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Hyper Backup encryption technologies explained
Max Wu
November 22, 2019 · 5 min read

Hyper Backup encryption technologies explained

How AES and RSA work together to protect C2 backup data

You cannot be too careful when it comes to protecting your valuable assets. Suppose you have a collection of precious heirloom jewelry. You put it in a jewelry box with a lock to protect against theft. But it’s simply not safe enough, so you turn to a bank and store your jewels in a safe deposit box securely kept in a vault for extra protection and peace of mind.

We value data confidentiality as much as you value your valuables. That’s why we employ AES-256 and RSA-2048 encryption technologies to make your backup data virtually invulnerable to unauthorized access and malicious attacks.

But what are they exactly?

AES-256

AES (Advanced Encryption Standard) is a symmetric encryption algorithm, meaning that you have to use the same key to encrypt and decrypt data. Every backup version is encrypted with a randomly generated AES key, and you’ll need the very same key to decrypt the data. A 256-bit long key size is the most complicated one among the three key lengths (128, 192, and 256 bits), and that’s what makes it extremely difficult to crack.

RSA-2048

To add an extra layer of protection to the AES key, it is further encrypted by an RSA-2048 public key. RSA (Rivest–Shamir–Adleman) is an asymmetric

encryption algorithm used to secure data transmission with a key pair – a public key and a private key used for encryption and decryption respectively. Only the owner of the paired private key can decode the public-key encrypted message.

A perfect match

When you create a task to back up data from the client-side NAS to the server-side cloud via Hyper Backup, two AES-256 keys will be generated: one for the filename and the other for the backup version. We make the filenames unreadable because we know sometimes you don’t feel comfortable showing them to others and thus they’d better be kept secret. The hard-coded filename key will turn your file name into ciphertext, so no one on the server side will see your filename whatsoever. As for the version key, it is randomly generated for each backup version. When the backup task is done, the version key will then be further encrypted by an RSA public key before the backup data goes to the server side.

Below is the flow diagram showing how it all works. Suppose you create a backup task (version 1), a filename key and a version 1 key will be generated and protected by AES-256. To further bolster data privacy and security, the version 1 key will be further encrypted using an RSA-2048 public key. Rest assured that your backup data is now safe and sound because all that’s on the server side is encrypted.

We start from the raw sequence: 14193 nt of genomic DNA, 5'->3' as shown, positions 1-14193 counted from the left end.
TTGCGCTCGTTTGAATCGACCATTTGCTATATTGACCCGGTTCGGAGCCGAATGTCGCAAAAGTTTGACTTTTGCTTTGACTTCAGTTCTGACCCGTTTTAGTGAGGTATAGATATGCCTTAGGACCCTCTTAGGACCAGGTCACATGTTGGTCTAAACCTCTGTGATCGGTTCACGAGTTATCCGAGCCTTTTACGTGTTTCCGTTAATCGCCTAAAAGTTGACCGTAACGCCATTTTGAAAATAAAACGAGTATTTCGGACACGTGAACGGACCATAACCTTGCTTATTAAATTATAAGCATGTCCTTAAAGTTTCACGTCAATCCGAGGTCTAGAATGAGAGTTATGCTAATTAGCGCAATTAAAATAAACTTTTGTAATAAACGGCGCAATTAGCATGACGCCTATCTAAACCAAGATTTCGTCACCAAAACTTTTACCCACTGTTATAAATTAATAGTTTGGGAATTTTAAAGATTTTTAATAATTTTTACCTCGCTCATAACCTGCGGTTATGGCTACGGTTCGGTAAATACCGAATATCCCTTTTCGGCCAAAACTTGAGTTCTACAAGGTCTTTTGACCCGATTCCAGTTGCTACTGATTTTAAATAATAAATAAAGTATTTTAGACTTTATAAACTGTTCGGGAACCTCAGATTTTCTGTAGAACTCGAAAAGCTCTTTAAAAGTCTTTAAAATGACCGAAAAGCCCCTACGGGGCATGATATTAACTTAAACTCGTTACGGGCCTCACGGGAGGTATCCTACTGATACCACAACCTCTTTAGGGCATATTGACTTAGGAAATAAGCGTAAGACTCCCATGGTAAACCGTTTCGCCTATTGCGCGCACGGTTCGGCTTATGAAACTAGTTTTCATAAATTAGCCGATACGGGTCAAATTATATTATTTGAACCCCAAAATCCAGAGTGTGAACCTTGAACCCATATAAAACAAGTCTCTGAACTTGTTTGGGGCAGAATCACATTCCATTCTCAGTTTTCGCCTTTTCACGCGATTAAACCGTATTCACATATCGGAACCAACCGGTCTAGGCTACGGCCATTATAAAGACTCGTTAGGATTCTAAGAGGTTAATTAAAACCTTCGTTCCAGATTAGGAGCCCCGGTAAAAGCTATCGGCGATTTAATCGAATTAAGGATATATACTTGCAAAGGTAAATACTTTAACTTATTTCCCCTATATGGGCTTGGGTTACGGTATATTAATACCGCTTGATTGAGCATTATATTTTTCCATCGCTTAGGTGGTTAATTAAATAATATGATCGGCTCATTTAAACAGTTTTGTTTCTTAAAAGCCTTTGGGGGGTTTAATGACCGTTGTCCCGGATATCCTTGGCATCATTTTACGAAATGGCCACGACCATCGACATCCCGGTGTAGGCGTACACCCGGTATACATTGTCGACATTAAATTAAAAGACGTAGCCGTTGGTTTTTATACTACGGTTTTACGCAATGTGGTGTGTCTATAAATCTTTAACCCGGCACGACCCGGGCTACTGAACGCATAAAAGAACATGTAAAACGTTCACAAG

Image 1. How encryption works

Now that we understand how encryption works, it’s time to talk about how to restore a particular backup version. For the filename key, since it’s using a symmetrical algorithm, it needs the same key used for encryption to decipher the filename. Sounds simple enough, right? However, it’s a bit complicated for the version key, though. You’ll have to use an RSA private key to decrypt the AES-protected version key.

Image 2. How to restore your data

So, how are these keys distributed?

On the client side, you have an RSA public key and a hard-coded filename key. When launching Hyper Backup Explorer, you’ll be asked to set up a password to get the RSA private key. It’s of paramount importance to keep this private key because whatever is encrypted by the public key can only be decrypted by it.

You’re strongly recommended to upload the private key to your NAS. The encryption key downloaded from Hyper Backup only stays in your NAS unless it’s saved elsewhere, meaning no one, not even Synology, can decipher your data. If you are unfortunate enough to lose the private key, does it mean that you lose your data for good?

We simply won’t let it happen.

We value your data as much as you do. You can make a request for the password-protected private key stored on the server side as your last resort. As long as the password doesn’t slip your mind, you can still access your backup data all in one piece. Note that if you lose your private key and forget your password, then your data is really gone forever. Take the precautions as indicated above to prevent that from ever happening.

Data in good hands

Since Synology C2 data centers only recognize incoming data with your Synology Account, only you have access to your data in every operation you perform. You can enable client-side encryption via Hyper Backup to encrypt your data with government-approved AES-256 cipher before it’s sent to Synology C2 data centers. Plus, your NAS and Synology C2 are communicating through secure channels with SSL encryption. When logging into your Synology C2, you can enable this two-step authentication to enhance the security level, keeping your backup data out of harm’s way.

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